- Their physical appearance: this includes not only their face and body, but also how they dress and how they move.
- What the say…
- Their interactions with other characters: The way characters act with each other can reveal a great deal about their emotions and feelings for each other.
- What they do: Behaviour can indicate emotional states like anxiety, anger, and sorrow. It can also indicate slyness and the readiness to be aggressive.
- What other characters tell us: We can learn about a character’s history from what other characters say about them.
Theme – The theme of a story like The Sound of Music is basically “love conquers all.” In Truman Capote’s In Cold Blood, the theme is murder and justice. Your stories will equally have a theme to them which will most likely develop naturally; however, it’s good to think about what you want as the theme of your story. Your focus statement will be helpful in developing the theme.
All these aspects of story development give the narrator – you – omniscient powers. You make the decisions as to how the story will be told. You may choose to structure the dialogue and narration (which strongly indicates character development) in the third person if you insert yourself into the story. You may choose to do it in the first person. However, you choose to do it, or experiment with different methods until you’re satisfied with a particular story-telling structure – it’s up to you.
The best to discover powerful narrative styles is to read as much as you can. You should be reading as many newspapers, magazines, books, seeing movies and reading online as much as possible.
The best way to understand theme is thinking about the media you like – what has been the general theme? When it comes to reality shows – in general the theme is people will do anything for money and fame. In Shakespeare’s novels, he often exposed the underbelly of human nature. It’s the overall impression you want to leave with the reader, which is quite different from the story-telling and strategic nature of plot development.
MID-CHAPTER ASSIGNMENT 6.1
Create a plot, character and a theme:
In this assignment you will be creating a plot, character and theme and using a real-life source to create a two-page story. First, start by interviewing your source – which is the basis for how many stories develop in creative non-fiction. From there you will naturally find the plot and theme.
Remember, if you find the character interesting, so will your reader and all the other elements of this assignment will fall into place.
Strong dialogue can help a reader love you and your writing. When collecting your research and doing the interviewing, which will be discussed in chapter seven, you don’t need to use all of the information you gather. You need to be selective. You want to use the best parts. Here’s an example from Cheney’s Writing Creative Nonfiction. It’s from the bestselling book The Selling of the President by Joe McGinnis about Richard M. Nixon:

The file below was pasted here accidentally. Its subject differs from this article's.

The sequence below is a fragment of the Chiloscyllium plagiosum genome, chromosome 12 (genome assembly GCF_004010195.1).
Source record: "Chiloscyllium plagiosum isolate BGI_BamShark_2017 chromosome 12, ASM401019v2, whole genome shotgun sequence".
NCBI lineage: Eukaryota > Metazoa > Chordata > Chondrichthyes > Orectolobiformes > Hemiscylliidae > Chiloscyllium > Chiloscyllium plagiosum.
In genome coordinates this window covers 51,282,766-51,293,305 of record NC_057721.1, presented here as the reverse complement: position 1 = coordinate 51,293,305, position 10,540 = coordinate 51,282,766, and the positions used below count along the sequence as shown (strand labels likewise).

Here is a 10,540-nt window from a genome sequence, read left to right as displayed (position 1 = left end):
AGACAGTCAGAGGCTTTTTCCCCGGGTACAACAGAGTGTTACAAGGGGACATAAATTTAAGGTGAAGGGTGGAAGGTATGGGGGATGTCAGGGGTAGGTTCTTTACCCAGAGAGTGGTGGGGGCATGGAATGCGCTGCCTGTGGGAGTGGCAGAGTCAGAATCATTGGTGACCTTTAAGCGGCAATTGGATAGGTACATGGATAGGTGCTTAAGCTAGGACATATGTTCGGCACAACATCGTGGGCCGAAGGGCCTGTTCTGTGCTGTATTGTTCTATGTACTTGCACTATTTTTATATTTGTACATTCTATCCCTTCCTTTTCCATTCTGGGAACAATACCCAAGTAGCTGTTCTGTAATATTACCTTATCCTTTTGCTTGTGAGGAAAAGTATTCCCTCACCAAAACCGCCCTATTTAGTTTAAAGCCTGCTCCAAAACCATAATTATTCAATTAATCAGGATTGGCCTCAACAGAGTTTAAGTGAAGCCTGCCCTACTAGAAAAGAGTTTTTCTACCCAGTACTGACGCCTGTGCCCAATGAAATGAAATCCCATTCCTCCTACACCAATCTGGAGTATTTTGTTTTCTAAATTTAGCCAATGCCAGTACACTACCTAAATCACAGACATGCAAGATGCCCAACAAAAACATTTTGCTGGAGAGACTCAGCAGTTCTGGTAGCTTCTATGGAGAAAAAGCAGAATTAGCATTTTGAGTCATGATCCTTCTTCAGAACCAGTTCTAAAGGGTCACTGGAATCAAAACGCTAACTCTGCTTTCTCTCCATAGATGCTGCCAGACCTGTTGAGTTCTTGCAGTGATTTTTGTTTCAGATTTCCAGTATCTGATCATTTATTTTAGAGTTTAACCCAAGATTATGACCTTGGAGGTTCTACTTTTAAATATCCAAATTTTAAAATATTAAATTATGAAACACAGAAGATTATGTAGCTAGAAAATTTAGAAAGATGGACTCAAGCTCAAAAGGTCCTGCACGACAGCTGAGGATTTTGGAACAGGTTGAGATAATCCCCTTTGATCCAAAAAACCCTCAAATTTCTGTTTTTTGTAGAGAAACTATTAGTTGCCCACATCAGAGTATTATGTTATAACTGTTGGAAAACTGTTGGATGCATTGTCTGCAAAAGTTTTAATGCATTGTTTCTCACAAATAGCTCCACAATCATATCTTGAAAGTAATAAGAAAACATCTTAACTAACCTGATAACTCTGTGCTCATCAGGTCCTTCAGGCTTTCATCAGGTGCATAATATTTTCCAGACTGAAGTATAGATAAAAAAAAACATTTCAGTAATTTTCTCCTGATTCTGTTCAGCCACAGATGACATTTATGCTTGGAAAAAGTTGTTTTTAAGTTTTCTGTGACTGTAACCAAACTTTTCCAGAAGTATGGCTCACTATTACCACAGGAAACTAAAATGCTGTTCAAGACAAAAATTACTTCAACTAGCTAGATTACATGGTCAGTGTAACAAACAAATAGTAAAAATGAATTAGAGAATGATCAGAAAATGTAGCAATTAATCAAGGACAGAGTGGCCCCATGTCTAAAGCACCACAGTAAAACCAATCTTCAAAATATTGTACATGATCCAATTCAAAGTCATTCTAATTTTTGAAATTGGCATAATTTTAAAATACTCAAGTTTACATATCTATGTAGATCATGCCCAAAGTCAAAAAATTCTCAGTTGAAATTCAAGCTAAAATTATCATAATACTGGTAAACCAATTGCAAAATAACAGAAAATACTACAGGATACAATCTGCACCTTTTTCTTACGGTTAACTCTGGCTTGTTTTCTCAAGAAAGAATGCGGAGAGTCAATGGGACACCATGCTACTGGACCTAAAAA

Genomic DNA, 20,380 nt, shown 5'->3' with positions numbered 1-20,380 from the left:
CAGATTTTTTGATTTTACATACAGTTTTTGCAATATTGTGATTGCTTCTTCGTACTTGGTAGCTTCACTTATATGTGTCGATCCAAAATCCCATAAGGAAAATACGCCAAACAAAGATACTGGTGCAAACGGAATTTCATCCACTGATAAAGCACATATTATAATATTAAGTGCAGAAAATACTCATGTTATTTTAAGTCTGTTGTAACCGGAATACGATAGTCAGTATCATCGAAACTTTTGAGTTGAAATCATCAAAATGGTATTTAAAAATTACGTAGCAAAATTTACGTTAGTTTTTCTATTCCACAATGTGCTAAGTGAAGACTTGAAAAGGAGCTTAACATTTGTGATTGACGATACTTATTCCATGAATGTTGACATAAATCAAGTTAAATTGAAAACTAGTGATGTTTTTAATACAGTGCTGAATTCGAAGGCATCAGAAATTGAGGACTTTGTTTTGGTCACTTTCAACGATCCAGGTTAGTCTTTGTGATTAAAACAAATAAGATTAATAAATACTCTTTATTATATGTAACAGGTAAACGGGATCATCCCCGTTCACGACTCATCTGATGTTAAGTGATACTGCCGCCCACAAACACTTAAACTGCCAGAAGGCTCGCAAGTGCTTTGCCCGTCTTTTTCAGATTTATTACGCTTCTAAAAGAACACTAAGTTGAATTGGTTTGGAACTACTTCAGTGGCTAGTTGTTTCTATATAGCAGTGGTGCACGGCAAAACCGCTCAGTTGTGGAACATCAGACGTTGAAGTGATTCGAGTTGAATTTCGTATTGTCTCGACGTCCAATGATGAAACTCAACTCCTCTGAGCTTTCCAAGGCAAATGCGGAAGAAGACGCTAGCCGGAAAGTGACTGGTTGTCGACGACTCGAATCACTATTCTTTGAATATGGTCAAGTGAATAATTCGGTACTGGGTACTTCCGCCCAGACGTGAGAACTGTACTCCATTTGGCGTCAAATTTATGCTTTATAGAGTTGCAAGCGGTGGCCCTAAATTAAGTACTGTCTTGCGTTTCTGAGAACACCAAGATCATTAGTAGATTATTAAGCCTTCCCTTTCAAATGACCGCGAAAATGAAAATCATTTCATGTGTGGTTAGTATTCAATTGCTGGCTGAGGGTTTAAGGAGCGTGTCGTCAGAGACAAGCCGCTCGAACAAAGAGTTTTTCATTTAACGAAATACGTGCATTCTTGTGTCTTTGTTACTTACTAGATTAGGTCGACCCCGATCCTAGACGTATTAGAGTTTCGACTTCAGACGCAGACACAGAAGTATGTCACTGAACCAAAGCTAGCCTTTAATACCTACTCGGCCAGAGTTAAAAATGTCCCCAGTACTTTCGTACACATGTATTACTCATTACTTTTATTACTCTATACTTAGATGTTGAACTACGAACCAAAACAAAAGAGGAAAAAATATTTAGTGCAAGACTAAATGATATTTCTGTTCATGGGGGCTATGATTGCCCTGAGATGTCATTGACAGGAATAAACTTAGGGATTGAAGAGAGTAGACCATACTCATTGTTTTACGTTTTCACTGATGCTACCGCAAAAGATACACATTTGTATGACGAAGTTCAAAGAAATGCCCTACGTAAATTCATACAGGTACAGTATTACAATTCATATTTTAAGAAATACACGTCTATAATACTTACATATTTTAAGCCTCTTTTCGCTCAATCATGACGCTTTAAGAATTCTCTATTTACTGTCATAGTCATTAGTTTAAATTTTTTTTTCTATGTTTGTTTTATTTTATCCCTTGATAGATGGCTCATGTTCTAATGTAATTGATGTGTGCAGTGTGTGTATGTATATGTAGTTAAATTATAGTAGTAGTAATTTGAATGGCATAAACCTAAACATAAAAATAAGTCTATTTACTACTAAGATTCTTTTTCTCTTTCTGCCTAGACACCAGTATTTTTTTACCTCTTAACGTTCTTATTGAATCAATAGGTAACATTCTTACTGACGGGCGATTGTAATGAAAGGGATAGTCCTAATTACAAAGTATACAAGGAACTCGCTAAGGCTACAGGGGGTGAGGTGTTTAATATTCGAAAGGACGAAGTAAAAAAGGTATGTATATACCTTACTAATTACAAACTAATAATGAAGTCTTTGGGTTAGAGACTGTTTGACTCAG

He took his position on the front of the heavy brown desk. He liked to lean against a desk, or sit on the edge of one, while he taped commercials, because he felt this made him seem informal. There were about twenty people, technicians and advisors, gathered in a semi-circle around the cameras. Richard Nixon looked at them and frown.
“Now when we start,” he said, “don’t have anybody who is not directly involved in this in my range of vision. So I don’t go shifting my eyes.”
“Yes, sir.” All right, clear the stage. Everybody who’s not actually doing something get off the stage, please. Get off the stage.”
There was one man in the corner, taking pictures. His flash blinked several times in succession. Richard Nixon looked his direction. The man had been hired by the Nixon staff to take informal pictures throughout the campaign for historical purposes.
Are they still Richard Nixon said. “Are they our own stills? Well then, knock them off.” He motioned with his arm.
“Can them. We’ve already got so goddamned many stills already.” Richard Nixon turned back toward the cameras.
“Now, when you give me the fifteen-second cue, give it to me right under the camera so I don’t shift my eyes.”
Here’s an example of letting pure conversation tell the story. It’s from Gay Talese in a chapter called “The Soft Psyche of Joshua Logan” in his book The Overreachers:
Now he was back in the dark theatre, the lights of the stage beaming on the actors going through a scene in the garden of their Louisiana shack; Claudia McNeil’s voice was now softer because she had had a touch of laryngitis a few days before. But at the end of the scene, she raised her voice to its full power, and Logan, in a pleasant tone, said, “Don’t strain your voice, Claudia.”
She did not respond, only whispered to another actor on stage. “Don’t raise your voice, Claudia,” Logan repeated.
She again ignored him.
“Claudia!” Logan yelled, “don’t you give me that actor’s revenge, Claudia.”
“Yes, Mr. Logan,” she said with a soft sarcastic edge. “I’ve had enough of this today, Claudia.”
“Yes, Mr. Logan.”
“And stop Yes – Mr. Logan-ing me.” “Yes, Mr. Logan.”
“You’re a shocking, rude woman!” “Yes, Mr. Logan.”
“You’re being a beast.” “Yes, Mr. Logan.”